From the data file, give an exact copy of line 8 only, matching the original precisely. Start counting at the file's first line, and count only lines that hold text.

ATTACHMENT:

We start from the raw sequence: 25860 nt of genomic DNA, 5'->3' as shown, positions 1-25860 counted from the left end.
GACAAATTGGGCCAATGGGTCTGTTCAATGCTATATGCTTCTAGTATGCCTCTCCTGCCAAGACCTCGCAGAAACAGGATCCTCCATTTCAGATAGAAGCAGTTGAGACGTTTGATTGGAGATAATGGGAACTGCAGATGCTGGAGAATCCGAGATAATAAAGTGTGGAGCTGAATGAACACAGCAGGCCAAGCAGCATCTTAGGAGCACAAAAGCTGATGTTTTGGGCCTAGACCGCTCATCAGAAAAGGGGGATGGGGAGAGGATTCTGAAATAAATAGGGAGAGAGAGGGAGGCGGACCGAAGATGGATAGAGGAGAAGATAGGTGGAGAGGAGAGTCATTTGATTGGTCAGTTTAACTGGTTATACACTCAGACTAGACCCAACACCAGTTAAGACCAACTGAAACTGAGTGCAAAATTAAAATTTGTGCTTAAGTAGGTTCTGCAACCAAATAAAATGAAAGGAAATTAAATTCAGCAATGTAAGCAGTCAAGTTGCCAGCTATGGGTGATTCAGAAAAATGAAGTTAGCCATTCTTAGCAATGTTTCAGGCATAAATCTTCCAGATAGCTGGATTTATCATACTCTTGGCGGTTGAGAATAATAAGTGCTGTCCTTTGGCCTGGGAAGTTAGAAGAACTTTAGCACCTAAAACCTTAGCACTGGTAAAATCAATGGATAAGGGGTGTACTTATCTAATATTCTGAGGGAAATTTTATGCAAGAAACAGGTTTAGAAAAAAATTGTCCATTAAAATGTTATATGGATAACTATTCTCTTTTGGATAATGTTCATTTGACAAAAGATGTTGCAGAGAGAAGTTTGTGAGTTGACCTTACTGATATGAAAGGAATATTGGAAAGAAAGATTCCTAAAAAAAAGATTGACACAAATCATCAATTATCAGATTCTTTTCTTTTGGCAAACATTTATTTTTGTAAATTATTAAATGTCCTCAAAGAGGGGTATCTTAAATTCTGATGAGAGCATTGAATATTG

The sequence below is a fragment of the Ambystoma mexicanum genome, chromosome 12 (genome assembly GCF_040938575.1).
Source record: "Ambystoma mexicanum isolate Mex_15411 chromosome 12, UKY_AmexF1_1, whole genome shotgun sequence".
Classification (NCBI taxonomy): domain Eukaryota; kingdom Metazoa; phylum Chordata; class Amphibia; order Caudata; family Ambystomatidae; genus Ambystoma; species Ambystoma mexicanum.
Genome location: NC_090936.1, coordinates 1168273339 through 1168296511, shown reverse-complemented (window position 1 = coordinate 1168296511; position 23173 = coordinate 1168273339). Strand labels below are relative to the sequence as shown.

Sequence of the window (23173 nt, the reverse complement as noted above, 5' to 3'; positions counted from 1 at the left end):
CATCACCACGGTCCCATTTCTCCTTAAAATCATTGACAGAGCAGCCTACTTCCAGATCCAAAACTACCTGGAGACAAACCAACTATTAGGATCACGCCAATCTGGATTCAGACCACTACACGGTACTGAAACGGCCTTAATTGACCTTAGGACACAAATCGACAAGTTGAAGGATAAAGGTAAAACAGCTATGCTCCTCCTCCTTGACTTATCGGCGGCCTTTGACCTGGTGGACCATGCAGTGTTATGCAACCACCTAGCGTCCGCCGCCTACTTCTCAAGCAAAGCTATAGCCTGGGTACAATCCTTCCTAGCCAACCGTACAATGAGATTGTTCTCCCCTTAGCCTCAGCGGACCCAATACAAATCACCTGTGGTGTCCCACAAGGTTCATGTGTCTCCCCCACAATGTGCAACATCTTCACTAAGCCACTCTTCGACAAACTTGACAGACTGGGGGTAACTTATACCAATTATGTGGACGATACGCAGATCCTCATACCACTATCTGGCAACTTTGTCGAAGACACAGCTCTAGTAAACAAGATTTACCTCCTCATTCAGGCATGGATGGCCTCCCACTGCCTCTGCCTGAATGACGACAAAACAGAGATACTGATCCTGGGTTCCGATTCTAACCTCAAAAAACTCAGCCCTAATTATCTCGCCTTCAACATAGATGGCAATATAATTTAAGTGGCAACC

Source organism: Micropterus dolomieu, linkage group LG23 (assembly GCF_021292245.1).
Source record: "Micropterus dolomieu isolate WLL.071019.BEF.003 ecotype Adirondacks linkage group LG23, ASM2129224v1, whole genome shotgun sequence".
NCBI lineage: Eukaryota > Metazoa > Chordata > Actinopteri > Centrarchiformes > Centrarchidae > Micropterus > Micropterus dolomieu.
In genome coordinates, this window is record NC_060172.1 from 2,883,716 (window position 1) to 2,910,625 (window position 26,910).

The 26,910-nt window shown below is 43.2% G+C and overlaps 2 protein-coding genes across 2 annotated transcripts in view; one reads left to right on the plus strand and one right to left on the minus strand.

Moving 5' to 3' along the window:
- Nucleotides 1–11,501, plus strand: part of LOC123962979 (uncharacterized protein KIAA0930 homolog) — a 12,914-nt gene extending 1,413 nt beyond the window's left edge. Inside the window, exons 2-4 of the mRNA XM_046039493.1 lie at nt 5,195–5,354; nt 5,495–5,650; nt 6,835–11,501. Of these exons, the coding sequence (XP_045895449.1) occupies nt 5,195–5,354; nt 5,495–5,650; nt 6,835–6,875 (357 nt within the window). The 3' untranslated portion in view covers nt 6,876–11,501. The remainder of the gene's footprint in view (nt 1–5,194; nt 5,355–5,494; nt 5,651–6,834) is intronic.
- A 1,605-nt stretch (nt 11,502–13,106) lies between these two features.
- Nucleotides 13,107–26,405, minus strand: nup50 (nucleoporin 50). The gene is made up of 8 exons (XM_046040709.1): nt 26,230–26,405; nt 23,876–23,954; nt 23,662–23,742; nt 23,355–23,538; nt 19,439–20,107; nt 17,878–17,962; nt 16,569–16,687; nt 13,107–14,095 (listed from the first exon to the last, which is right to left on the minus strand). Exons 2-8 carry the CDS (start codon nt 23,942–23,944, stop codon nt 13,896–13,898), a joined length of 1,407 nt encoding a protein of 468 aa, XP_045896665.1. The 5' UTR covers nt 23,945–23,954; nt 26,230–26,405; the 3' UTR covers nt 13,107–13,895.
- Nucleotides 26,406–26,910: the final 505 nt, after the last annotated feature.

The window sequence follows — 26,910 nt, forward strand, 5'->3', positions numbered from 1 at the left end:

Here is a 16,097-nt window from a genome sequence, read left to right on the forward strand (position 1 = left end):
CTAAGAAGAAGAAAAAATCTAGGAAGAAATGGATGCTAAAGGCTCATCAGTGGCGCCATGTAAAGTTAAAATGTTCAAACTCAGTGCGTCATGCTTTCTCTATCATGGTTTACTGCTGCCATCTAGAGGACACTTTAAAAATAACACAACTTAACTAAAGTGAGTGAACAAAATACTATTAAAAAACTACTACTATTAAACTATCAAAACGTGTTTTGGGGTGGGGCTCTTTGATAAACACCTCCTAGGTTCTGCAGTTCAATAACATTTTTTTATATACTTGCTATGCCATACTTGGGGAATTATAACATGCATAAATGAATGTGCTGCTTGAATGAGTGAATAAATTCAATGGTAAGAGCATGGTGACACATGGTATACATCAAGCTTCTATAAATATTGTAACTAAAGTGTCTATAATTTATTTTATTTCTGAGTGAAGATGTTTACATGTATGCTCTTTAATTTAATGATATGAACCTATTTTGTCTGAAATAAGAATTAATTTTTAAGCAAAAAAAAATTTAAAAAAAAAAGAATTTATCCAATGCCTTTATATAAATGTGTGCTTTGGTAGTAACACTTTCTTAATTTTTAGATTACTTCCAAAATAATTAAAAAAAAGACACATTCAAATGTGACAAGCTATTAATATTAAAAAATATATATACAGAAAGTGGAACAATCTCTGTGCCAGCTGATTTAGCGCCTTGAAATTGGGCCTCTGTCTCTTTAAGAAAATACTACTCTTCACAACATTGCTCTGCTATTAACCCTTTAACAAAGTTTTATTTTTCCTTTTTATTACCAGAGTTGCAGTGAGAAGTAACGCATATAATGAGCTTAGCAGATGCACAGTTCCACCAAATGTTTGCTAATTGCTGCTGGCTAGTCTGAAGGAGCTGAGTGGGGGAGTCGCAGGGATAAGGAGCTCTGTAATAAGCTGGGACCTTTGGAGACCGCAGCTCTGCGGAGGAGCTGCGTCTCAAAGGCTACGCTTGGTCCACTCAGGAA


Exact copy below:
CATCACCACGGTCCCATTTCTCCTTAAAATCATTGACAGAGCAGCCTACTTCCAGATCCAAAACTACCTGGAGACAAACCAACTATTAGGATCACGCCAATCTGGATTCAGACCACTACACGGTACTGAAACGGCCTTAATTGACCTTAGGACACAAATCGACAAGTTGAAGGATAAAGGTAAAACAGCTATGCTCCTCCTCCTTGACTTATCGGCGGCCTTTGACCTGGTGGACCATGCAGTGTTATGCAACCACCTAGCGTCCGCCGCCTACTTCTCAAGCAAAGCTATAGCCTGGGTACAATCCTTCCTAGCCAACCGTACAATGAGATTGTTCTCCCCTTAGCCTCAGCGGACCCAATACAAATCACCTGTGGTGTCCCACAAGGTTCATGTGTCTCCCCCACAATGTGCAACATCTTCACTAAGCCACTCTTCGACAAACTTGACAGACTGGGGGTAACTTATACCAATTATGTGGACGATACGCAGATCCTCATACCACTATCTGGCAACTTTGTCGAAGACACAGCTCTAGTAAACAAGATTTACCTCCTCATTCAGGCATGGATGGCCTCCCACTGCCTCTGCCTGAATGACGACAAAACAGAGATACTGATCCTGGGTTCCGATTCTAACCTCAAAAAACTCAGCCCTAATTATCTCGCCTTCAACATAGATGGCAATATAATTTAAGTGGCAACC